Houghton is a village in Huntingdonshire, standing on the north bank of the River Great Ouse between Huntingdon and St Ives on the A1123 road, and not far south of RAF Wyton. On the river stands the village's best known feature; Houghton Mill.
There are a number of old houses of interest, particularly in the village green and near the playing field. The village centre is a picturesque area, known as "the green" (although no grass has grown there for very many years). A thatched clock tower stands here. On the green there is a statue to Potto Brown, and a traditional old water pump and red phone box.
It is possible to walk from Houghton to Hemingford Abbots across the flood meadows and to St Ives along the Thicket Path. There is a nature reserve along the Thicket Path known as Houghton Meadows ("Far Close") that shows markings of traditional ridge and furrow farming.
In the village centre there is a War Memorial hall. On Houghton Hill there is a cemetery.
The playing field is used for football, tennis and cricket. The field was donated to the village by Mr Anderson, whose family used to farm in the village. On the field there is a bowling club, cricket pavilion, tennis courts, football pitch and a scout hut.
The old home of artist Charles Whymper stands on the green. He was a relative of Edward Whymper who led the first successful ascent of the Matterhorn, a victory which turned to tragedy when a rope snapped on the descent, sending some members of the team plunging to their deaths. A model of the mountain is in the garden and just visible from the green.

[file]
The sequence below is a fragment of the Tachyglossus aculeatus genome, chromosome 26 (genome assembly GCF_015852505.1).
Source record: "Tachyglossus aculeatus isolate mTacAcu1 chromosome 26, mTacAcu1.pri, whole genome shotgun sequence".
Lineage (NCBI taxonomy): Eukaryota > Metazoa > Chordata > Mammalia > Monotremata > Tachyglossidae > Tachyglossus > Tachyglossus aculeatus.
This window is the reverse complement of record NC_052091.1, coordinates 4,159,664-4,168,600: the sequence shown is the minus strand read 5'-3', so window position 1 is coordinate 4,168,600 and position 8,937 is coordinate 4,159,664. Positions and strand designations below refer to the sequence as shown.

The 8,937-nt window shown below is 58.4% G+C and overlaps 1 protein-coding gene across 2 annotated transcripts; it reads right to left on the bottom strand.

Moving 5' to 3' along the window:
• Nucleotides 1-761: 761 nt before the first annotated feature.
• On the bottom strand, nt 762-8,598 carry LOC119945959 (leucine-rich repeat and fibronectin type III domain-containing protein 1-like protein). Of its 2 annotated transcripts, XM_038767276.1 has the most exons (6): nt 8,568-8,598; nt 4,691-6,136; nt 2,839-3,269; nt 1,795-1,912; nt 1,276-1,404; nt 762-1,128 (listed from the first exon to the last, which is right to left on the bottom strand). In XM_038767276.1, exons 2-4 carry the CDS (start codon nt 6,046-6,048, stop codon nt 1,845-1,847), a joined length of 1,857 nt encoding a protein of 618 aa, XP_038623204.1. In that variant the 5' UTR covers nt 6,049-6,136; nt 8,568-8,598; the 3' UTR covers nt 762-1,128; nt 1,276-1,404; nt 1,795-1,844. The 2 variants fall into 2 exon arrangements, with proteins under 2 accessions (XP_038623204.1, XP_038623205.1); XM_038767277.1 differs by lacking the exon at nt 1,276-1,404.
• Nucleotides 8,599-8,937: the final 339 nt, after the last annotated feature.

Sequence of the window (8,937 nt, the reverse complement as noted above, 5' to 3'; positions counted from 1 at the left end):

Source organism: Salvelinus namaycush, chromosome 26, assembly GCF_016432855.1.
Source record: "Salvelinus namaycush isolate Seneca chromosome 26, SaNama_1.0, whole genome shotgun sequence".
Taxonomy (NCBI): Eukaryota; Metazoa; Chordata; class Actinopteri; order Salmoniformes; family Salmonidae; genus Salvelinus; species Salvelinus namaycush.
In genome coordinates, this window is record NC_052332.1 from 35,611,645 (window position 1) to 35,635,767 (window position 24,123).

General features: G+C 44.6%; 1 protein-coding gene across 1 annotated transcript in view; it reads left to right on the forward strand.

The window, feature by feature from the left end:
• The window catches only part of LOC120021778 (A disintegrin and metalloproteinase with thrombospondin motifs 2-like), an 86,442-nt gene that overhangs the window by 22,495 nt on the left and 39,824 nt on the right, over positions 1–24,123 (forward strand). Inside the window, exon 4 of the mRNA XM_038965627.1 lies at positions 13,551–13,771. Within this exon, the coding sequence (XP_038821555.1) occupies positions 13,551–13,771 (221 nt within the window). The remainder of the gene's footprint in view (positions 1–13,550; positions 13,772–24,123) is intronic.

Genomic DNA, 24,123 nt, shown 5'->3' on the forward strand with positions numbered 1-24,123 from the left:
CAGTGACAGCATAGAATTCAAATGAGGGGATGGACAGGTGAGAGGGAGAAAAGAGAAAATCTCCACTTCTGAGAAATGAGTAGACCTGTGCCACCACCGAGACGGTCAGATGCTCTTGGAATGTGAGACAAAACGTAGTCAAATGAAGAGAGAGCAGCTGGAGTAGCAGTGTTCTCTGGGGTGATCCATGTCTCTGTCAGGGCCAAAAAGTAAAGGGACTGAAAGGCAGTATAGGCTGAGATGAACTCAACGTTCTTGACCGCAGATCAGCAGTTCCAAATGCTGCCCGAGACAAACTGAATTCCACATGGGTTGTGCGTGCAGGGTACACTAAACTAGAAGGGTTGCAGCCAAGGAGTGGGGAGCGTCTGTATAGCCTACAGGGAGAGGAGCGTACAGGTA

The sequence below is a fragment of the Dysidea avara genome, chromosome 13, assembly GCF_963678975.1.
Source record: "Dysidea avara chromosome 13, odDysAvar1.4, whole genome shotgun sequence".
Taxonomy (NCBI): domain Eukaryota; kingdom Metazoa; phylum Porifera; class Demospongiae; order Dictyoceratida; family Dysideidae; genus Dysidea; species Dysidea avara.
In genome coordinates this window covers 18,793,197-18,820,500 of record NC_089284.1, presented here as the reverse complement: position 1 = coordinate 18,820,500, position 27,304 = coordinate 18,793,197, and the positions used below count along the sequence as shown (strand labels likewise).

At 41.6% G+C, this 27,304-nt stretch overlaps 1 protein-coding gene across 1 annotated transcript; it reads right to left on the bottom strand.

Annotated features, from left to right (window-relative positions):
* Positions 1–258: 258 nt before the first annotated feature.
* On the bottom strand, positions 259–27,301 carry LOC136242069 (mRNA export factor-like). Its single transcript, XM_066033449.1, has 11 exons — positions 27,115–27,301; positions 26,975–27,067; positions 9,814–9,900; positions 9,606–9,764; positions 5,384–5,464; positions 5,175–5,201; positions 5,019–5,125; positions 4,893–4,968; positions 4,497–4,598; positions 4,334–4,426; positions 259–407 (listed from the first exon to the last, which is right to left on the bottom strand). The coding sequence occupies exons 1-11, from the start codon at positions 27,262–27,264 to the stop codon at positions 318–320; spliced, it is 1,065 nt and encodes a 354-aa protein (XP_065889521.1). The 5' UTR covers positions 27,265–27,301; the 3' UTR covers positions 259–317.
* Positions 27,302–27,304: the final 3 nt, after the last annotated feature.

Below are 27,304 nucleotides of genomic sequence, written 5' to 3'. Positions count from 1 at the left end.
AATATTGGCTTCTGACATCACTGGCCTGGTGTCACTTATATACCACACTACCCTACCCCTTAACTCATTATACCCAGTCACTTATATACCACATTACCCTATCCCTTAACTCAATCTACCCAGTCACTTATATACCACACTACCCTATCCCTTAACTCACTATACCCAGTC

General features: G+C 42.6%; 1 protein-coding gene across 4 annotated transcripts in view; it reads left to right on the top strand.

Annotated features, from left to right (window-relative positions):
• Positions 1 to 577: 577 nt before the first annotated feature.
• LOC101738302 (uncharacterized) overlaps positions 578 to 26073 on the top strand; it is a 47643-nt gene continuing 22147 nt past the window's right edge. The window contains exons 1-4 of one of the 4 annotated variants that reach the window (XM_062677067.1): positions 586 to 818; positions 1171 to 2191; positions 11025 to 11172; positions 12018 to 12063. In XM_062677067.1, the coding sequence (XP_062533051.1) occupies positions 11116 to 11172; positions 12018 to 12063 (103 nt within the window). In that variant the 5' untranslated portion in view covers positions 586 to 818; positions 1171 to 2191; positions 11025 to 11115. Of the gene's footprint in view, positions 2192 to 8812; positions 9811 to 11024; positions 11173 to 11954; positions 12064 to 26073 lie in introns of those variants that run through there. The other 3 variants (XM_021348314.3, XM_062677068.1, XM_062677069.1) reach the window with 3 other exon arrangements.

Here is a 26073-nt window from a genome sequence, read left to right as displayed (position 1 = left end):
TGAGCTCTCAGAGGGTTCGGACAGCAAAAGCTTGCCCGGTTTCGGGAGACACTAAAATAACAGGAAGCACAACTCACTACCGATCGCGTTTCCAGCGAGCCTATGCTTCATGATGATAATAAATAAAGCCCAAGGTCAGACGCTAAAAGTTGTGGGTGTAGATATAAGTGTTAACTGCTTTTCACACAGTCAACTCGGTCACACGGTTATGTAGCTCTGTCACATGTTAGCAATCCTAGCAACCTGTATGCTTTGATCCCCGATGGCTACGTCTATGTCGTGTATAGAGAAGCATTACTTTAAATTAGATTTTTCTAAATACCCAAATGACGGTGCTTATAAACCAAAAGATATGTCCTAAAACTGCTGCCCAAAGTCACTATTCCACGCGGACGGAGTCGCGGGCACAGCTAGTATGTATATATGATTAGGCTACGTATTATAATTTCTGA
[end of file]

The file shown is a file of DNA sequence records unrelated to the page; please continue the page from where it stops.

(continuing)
The village has two pubs: Three Horseshoes and Three Jolly Butchers.
Punts and rowing boats can be hired at the riverside across the watermill footbridge.
A disused railway line runs through Houghton near the river.
Houghton is mentioned in the Domesday Book and described as "Hoctune".
It has had a number of serious floods.
The first RAF sortie of the Second World War was flown out of nearby RAF Wyton.
Houghton has a beautiful old watermill owned by the National Trust that is still used for demonstrating flour milling.
The parish church, St Mary's, is a fine Norman church.
Nearby also is a former chapel which has been converted into a retreat centre.
Every summer (normally the first fortnight of July) there is a week of community events, entitled "feast week". This has included a fun run, fayre and other sporting and fancy dress events.